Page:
Old Jant Mine - Alan Brentnall

Tuesday, 26 September, 2017

The chosen venue for this week's trip was to be a repeat of an earlier (unreported and sparsely attended) midweek trip into Great Masson Cavern visiting a very aqueous and sumpy passage leading to caverns measureless to, if not man, certainly your average caver. However, Katie, who was on that earlier trip and is now returning to caving after a short family-expansion interlude, had other ideas for her first post-natal Tuesday nighter, and proposed an optional "other trip" into Old Jant Mine, entering via Gentlewoman's Shaft, and exploring through to Youd's Level.

Not surprisingly, but with one solitary exception, all this week's cavers chose Katie's option. For my part I have had Gentlewoman's Shaft on my must-do list for a decade at least, having had several excellent trips into Old Jant via either Youd's Level or Day Shaft. So it was all change, and, because it is a through trip, we met at the Artist's Corner car park so that we could sort out the vehicular logistics. I set off from Hayfield very early as it's quite a long drive and I didn't want to be late. However, owing to a large number of communications from several folk, and the added complication that Via Gellia was closed between Bonsall and Cromford, I was quite late getting there.

Once there, we sorted out which cars were to stay, and which were to be driven up to Salters Lane, where Jess and Alex were waiting patiently. Access to Gentlewoman's is via the same lane as for Masson Lees Quarry, except you do not go down into the quarry, but branch left on a thin trod when the main track descends. This trod traces a line through a jungle of brush to a fence crossing, where the trod continues to the shaft which is well hidden in the undergrowth, under a huge boulder. I'd been told that this pitch was very scrappy, but I was pleasantly surprised to find that, once through an awkward feet-first entry (which was definitely a little loose and scrappy), the actual 50m or so pitch was a fine specimen, very smooth, with plenty to look at on the way down.

The landing is in an area of fairly large abandoned pipe-workings, not unlike the Wapping Mine. It took quite a while for all nine cavers to descend the pitch, and we re-grouped further into the workings, somewhat beyond an awkward little climb assisted by an in-situ knotted rope. More pipe workings followed until, suddenly, we were climbing up into smooth and sandy brown-red passages way above, leading to a section of very pretty (and large) white crystals. This was fascinating, as was the beautiful traverse which followed and it all led to a contrived descent into a roomy passageway where we once again re-grouped.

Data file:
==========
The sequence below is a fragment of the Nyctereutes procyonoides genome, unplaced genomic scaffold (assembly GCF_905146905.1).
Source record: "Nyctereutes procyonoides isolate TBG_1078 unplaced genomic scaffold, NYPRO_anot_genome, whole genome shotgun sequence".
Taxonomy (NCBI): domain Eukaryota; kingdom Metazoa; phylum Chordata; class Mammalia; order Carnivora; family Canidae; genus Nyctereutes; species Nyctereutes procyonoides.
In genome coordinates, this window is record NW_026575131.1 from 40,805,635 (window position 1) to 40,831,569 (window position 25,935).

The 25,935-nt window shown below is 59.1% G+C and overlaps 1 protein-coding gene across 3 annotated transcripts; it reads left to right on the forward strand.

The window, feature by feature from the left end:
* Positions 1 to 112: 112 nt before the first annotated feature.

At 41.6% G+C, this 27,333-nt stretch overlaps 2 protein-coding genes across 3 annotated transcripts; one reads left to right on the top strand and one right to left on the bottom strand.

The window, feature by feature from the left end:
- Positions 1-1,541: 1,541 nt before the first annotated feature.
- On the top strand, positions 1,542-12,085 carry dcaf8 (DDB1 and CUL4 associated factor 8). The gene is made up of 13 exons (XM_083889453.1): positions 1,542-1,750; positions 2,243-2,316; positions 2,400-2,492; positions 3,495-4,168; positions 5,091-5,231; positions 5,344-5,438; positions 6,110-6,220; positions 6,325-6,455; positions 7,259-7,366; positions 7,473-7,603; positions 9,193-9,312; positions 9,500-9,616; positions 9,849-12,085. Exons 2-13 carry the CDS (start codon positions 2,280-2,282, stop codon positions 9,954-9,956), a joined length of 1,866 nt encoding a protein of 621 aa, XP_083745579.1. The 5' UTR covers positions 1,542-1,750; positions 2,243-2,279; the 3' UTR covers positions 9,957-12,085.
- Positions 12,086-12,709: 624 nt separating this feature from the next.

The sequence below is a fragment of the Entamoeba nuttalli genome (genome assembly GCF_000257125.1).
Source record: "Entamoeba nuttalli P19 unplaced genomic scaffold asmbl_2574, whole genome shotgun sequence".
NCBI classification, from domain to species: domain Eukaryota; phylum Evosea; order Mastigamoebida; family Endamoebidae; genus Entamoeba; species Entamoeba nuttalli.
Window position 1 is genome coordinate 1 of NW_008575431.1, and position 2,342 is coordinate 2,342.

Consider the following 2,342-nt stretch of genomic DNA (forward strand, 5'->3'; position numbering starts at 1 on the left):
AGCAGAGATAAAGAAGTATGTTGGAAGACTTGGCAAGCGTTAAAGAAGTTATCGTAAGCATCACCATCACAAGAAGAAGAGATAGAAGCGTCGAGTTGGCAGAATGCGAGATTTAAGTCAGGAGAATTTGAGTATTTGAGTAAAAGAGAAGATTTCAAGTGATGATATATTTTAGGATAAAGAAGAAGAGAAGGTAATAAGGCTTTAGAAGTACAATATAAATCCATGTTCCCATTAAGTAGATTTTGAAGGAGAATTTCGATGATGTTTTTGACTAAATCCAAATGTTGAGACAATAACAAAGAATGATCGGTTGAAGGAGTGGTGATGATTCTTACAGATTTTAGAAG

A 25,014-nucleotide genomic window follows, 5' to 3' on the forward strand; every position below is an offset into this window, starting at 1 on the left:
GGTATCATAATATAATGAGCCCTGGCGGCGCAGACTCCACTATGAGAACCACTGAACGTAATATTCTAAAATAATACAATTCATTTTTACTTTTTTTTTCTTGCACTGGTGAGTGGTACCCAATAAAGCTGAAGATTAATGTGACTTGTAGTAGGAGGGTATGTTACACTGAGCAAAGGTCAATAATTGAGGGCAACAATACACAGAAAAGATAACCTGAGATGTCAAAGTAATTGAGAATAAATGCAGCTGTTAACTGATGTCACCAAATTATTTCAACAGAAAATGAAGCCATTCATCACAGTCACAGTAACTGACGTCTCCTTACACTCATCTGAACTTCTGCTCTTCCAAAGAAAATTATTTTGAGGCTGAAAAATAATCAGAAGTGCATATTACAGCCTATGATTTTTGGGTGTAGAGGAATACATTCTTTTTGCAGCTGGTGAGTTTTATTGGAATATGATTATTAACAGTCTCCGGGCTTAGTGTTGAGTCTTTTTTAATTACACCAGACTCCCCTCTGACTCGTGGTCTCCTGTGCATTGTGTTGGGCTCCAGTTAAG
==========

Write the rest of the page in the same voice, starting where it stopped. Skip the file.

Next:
The passage continued in a downward fashion, very dry and sandy, until, quite suddenly, it lowered to a bouldery climb down ... and we met the stream. From here onwards it was quite a bit lower, and (obviously) wetter - but not too wet. Eventually the passage became a crawl and, soon enough, we came across a pile of digging and raking tools which I recognised as the upstream end of "the connection" - this being two low, wet squeezes which, from time to time, get clogged up with tailings and scree and need to be "reamed out". But tonight they were fairly easy, if a little damp.

The crawl soon entered the main Old Jant streamway, and from here onwards it was a question of following the draught, the stream or your nose (delete as applicable), and, sure enough, we were eventually back in the familiar Youd's coffin levels. These are of a varying (but always awkward) height and while we were discussing whether miners were more diminutive in those days, I started to spot the odd egg and eye, and I reckon that this section (as well as acting as a sough) might also have been used for tramming. Soon, but not soon enough for some, we met the old stonework which announced that we were beneath the A6 or thereabouts, and there was the ladder up to the manhole in the kiddies' playground at Artist's Corner. My word, that was a cracking trip! But we missed the pub!